Turkey’s political map at a glance as country heads to polls for second time in five months.
Istanbul – Hamza Caglayan believes the Justice and Development party (AK party) backs his “cause” and defends the rights of the conservative people of Turkey. Caglayan, a 26-year-old student, echoes the view of many AK party voters.
Caglayan lives in Istanbul’s most populous district, Bagcilar, a conservative working-class neighbourhood that largely reflects the social voter base of the governing party.
Bagcilar, with its 754,000 residents and 510,000 voters, is a massive constituency in the metropolis populated with almost 15 million Turks, which has become rapidly congested by Turks from other cities who are searching for better work opportunities and living standards. The AK party secured more than 50 percent of the votes in Bagcilar in the latest general elections in June.
“Bagcilar is like a lab reflecting parts of the society in all of Turkey. From the Black Sea region to central Anatolia and southeastern Turkey, so many identities from so many different parts of the country live here together,” Ismet Ozturk, the head of Bagcilar’s AK party branch, told Al Jazeera.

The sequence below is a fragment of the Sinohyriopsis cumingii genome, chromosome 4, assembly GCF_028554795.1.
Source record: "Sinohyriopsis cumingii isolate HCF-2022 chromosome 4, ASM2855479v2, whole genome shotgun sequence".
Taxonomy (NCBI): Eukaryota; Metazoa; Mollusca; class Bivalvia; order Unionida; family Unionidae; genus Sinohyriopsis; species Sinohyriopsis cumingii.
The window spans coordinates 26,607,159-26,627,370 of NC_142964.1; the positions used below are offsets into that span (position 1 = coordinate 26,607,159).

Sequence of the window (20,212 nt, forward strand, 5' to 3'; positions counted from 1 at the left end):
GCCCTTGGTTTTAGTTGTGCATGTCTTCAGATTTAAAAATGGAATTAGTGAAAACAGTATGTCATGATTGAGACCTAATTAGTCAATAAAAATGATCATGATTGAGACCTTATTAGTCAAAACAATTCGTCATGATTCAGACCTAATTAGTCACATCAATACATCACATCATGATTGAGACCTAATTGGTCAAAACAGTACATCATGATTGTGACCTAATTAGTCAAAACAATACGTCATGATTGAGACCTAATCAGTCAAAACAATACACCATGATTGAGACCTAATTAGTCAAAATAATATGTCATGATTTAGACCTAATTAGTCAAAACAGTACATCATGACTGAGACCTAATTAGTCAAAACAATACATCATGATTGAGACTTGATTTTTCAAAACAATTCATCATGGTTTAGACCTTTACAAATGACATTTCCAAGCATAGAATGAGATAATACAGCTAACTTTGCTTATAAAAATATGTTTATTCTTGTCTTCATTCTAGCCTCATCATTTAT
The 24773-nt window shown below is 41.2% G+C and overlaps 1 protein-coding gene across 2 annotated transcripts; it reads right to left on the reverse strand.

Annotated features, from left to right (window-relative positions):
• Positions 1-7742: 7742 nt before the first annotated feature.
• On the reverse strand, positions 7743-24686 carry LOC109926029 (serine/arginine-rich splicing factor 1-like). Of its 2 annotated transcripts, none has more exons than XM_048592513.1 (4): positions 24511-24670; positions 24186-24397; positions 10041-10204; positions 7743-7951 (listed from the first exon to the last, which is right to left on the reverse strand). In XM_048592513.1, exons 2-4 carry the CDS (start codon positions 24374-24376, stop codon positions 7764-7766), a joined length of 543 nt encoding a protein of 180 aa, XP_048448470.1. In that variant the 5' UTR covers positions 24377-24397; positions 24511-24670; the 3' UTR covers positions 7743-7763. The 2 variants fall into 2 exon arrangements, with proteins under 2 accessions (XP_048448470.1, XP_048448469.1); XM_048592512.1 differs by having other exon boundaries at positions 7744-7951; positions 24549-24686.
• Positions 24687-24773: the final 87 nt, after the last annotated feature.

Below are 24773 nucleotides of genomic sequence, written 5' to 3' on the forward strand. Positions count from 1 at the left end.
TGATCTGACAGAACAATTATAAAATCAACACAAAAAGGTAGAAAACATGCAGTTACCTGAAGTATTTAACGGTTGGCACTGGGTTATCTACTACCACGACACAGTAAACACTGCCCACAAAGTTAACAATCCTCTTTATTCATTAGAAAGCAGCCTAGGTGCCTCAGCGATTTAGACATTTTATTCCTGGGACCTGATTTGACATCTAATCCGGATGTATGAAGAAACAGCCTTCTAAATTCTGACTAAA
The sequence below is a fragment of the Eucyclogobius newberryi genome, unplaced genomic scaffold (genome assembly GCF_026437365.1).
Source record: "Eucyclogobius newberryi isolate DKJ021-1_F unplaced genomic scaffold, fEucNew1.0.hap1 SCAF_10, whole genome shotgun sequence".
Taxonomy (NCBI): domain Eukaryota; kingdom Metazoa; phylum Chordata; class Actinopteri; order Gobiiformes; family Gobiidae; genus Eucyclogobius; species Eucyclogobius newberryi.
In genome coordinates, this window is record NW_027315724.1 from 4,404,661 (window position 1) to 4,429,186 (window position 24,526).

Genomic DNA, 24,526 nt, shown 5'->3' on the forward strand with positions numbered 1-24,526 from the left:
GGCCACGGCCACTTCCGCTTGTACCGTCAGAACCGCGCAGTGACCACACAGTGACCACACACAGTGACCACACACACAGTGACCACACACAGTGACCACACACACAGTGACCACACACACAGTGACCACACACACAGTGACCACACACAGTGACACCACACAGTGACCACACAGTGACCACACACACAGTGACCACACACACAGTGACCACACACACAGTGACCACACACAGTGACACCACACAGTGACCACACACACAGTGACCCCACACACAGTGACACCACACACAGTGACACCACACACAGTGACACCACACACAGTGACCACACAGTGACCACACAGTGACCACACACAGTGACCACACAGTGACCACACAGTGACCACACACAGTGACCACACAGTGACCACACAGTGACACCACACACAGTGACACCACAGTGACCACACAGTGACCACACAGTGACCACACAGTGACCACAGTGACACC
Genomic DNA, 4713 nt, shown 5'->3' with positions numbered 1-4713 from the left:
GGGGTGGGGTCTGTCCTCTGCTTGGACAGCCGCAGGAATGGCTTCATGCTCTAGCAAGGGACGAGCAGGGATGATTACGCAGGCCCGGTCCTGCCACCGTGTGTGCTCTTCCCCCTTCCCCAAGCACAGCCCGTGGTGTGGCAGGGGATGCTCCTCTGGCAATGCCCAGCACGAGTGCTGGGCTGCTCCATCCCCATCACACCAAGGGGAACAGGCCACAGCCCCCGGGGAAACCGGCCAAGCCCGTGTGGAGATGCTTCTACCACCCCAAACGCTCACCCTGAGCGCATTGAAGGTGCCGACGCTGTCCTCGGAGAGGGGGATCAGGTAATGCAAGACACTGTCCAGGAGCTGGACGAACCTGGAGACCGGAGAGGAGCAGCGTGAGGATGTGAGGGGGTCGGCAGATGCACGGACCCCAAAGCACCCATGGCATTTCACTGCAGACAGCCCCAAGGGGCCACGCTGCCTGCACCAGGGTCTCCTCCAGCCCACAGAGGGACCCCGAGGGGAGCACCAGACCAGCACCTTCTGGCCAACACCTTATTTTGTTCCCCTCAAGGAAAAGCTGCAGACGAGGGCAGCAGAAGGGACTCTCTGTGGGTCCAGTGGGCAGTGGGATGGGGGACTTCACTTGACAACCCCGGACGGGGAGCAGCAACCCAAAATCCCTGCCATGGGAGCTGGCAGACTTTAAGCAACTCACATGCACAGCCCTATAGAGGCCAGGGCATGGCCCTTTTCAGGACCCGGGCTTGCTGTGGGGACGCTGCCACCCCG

The June 7 polls were a big blow to the AK party. The elections ended its single-party government after the AK party ruled the country alone for 13 years. The party lost many seats to the country’s Peoples’ Democratic Party (HDP), which achieved an unprecedented success for a pro-Kurdish party.
However, the results fell short of providing a coalition government, and a snap election was announced for November 1.
Since the June elections, much has happened in Turkey.Talks and a ceasefire between the outlawed Kurdistan Workers’ Party (PKK) and the government ended, taking the country to one of the bloodiest times in its 30-year-old Kurdish conflict.
The clashes and government air strikes against the PKK have reportedly claimed the lives of dozens of security forces and hundreds of PKK fighters in just a few months.
Multiple bombings targeting political rallies, blamed on the Islamic State of Iraq and the Levant (ISIL) group, have also killed 139 people and wounded hundreds.
Meanwhile, state police have been cracking down on certain media networks and opposition rallies.
Moreover, the currency of the state, the Turkish lira, has depreciated, threatening the stability of the Turkish economy amid volatility in the spheres of politics and security.
With the current level of polarisation in Turkish society, Turks either love or hate the AK party. It is hard to find anybody standing in the grey area.
Backers say the party changed the decades-long military-dominated political landscape of Turkey, freed the socially conservative segments of society from the pressure of traditionally secularist state institutions, and turned a crisis-hit economy into a growing one.
However, particularly in recent years, the party has been internationally criticised for its crackdown on opposition protests and media, alleged corruption, social media bans, and legal amendments allegedly meant to accumulate power.
AK party voters in Bagcilar do not seem to give much credit to these criticisms.